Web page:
With the switch from CVS to subversion as a source code revision control system for Asterisk, a lot of new possibilities was created. One of them was branching. A branch is a copy of a repository where a developer or a team of developers can add new code without affecting the main version of the source. The extra benefit is that a branch maintains a relationship with the main source code. When new features are introduced or bugs fixed in the main source code, the changes are easily imported into the branch. When the development in the branch is done, the resulting changes can easily be merged into the main source code.

In Asterisk, both developers and bug marshals have the right to create branches. Bug marshals will open a branch if someone contributes a large enough patch that needs peer review and testing. In order to keep the patch up to date with the changes in the main source code, the subversion trunk, a bug marshal opens up a branch, patches it with the patch and makes sure that it is kept up to date. This makes it easier for people that want to test a patch and developers that contribute patches.

What is in a branch?

Most of the Asterisk branches contain all of the Asterisk source code from the trunk, the development version of Asterisk. When creating a branch, you copy a revision of the subversion repository. A copy can be made from an old revision, or the current revision, from the development branch or the release branch (currently 1.2). When you check out a branch, you will get a complete Asterisk to build on your system.

How do I check out a branch?

You need to install subversion. It’s available on most Linux distributions, as well as in Darwin ports for OS/X and in the ports for FreeBSD. The executable binary for subversion is named svn. In subversion, everything is a URL. Subversion, being developed by the Apache Software Foundation, is based on WebDAV, the distributed authoring and versioning system for HTTP. All branches are in the /svn/asterisk/team directory in the subversion server at svn.digium.com.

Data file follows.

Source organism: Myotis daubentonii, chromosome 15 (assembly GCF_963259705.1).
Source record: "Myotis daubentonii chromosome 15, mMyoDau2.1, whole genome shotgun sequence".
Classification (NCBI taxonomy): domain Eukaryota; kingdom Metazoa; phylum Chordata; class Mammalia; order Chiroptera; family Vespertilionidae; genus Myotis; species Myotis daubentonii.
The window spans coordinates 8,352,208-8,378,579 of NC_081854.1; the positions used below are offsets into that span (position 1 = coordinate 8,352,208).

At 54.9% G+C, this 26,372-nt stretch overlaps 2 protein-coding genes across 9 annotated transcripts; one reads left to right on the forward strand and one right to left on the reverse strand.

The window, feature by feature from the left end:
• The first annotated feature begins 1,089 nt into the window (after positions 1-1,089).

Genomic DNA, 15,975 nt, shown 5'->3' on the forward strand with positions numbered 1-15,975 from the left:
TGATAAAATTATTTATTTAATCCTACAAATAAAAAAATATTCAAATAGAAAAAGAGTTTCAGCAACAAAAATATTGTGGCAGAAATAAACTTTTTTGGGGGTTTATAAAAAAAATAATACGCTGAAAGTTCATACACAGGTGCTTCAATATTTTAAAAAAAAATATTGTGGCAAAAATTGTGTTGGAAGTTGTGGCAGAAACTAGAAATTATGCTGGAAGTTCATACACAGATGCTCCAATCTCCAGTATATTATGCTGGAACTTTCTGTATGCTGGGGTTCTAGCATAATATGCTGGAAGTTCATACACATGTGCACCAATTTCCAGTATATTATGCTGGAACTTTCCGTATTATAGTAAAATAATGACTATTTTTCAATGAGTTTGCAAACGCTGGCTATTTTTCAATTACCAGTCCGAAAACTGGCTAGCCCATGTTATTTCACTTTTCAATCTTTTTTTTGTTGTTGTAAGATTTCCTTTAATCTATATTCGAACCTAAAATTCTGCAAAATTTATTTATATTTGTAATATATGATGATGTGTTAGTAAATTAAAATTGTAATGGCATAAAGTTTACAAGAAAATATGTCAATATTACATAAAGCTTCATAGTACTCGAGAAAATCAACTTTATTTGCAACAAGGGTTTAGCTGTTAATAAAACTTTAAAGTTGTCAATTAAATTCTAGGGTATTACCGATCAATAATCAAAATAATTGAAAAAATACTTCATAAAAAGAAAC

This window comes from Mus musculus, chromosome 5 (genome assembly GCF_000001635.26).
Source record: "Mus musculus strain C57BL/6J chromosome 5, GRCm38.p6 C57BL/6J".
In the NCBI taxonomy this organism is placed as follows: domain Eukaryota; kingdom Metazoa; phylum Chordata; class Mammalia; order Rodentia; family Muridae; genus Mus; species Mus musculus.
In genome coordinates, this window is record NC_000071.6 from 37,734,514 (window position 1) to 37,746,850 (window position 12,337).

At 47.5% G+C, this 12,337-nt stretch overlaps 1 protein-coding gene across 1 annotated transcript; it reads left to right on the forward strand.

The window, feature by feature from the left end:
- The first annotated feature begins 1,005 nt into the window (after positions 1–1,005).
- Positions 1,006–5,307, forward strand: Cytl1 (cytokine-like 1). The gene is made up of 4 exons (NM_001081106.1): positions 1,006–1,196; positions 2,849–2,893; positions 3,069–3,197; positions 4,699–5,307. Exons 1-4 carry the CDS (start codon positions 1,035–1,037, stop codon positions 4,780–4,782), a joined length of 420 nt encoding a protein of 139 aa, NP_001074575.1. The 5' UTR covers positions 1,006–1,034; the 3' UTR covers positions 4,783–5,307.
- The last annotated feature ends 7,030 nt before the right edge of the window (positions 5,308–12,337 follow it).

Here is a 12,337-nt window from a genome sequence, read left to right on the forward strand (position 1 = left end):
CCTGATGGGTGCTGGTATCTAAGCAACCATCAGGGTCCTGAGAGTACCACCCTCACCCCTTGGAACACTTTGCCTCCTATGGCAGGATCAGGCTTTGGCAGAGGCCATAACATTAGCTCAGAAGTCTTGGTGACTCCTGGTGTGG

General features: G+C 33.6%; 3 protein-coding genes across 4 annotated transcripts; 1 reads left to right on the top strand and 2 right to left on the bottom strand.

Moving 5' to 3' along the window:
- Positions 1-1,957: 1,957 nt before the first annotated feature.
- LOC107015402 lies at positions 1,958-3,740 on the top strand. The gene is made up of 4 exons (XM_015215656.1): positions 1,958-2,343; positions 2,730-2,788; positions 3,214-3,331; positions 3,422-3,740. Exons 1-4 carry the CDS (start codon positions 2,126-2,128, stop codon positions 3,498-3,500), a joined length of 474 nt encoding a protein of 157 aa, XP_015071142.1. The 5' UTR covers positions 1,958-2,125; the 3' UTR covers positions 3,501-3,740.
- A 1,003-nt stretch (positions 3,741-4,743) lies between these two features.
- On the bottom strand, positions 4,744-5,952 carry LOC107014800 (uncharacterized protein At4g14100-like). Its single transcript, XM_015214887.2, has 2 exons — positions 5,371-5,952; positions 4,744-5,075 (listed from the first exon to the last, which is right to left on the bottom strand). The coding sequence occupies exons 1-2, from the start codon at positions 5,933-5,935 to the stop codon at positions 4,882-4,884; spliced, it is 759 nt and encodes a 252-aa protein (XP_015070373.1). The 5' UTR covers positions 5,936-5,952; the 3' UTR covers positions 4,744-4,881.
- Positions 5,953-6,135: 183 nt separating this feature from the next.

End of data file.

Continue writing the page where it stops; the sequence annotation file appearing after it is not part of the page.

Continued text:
You can view the available branches at svn.digium.com/view/asterisk/team. Some of these are just playgrounds for new ideas, but some are patches from the bug tracker, or features that has an open report in the bug tracker where the developer asks for peer review. You are free to download anything you want, but there is no guarantee that it works or does anything useful unless the maintainer of the branch has told you so.

In order to check out (that’s the terminology for downloading) a branch, you first select the name of the branch you want to test. For my multiparking patch, the name is multiparking in the oej directory. The URL for that is http://svn.digium.com/view/asterisk/team/oej/multiparking if you want to view the source code and look at changes and comments I’ve made while adding new code. To check out, you use http://svn.digium.com/svn/asterisk/team/oej/multiparking. Notice the difference? In the first case, the url contained the view key word, in the second case, it was replaced by svn.

The command line for checking out multiparking into a directory named multiparking looks like this:

svn checkout http://svn.digium.com/svn/asterisk/team/oej/multiparking multiparking

This command will create a directory named “multiparking” in the directory you issue the command. That directory now contains all the source code you need to test this module. Just enter it and compile and install as usual.

How do I see what’s different?

If you want to compare a branch with the trunk, or create a diff file for integrating several branches and patches into one common source code tree, you can use subversion to show you the difference between a branch and the trunk.

svn diff http://svn.digium.com/svn/asterisk/trunk http://svn.digium.com/svn/asterisk/team/oej/multiparking

This command will show you the difference between the trunk and the multiparking module. If you take the output of this and save it into a file, you have a patch file that you can apply. svn contains a lot of help texts. svn help is a good start.

Any more questions?

If you have any more questions and want to learn subversion, there’s a free book called Version control with subversion freely available on the net, as well as in hardcover in book stores. If you have questions on how to checkout or work with Asterisk in our repository, use the mailing lists for asking, or find developers in the #asterisk-dev IRC channel on freenode.

Now, please go downloading and start testing! Help us developing a new generation of Asterisk!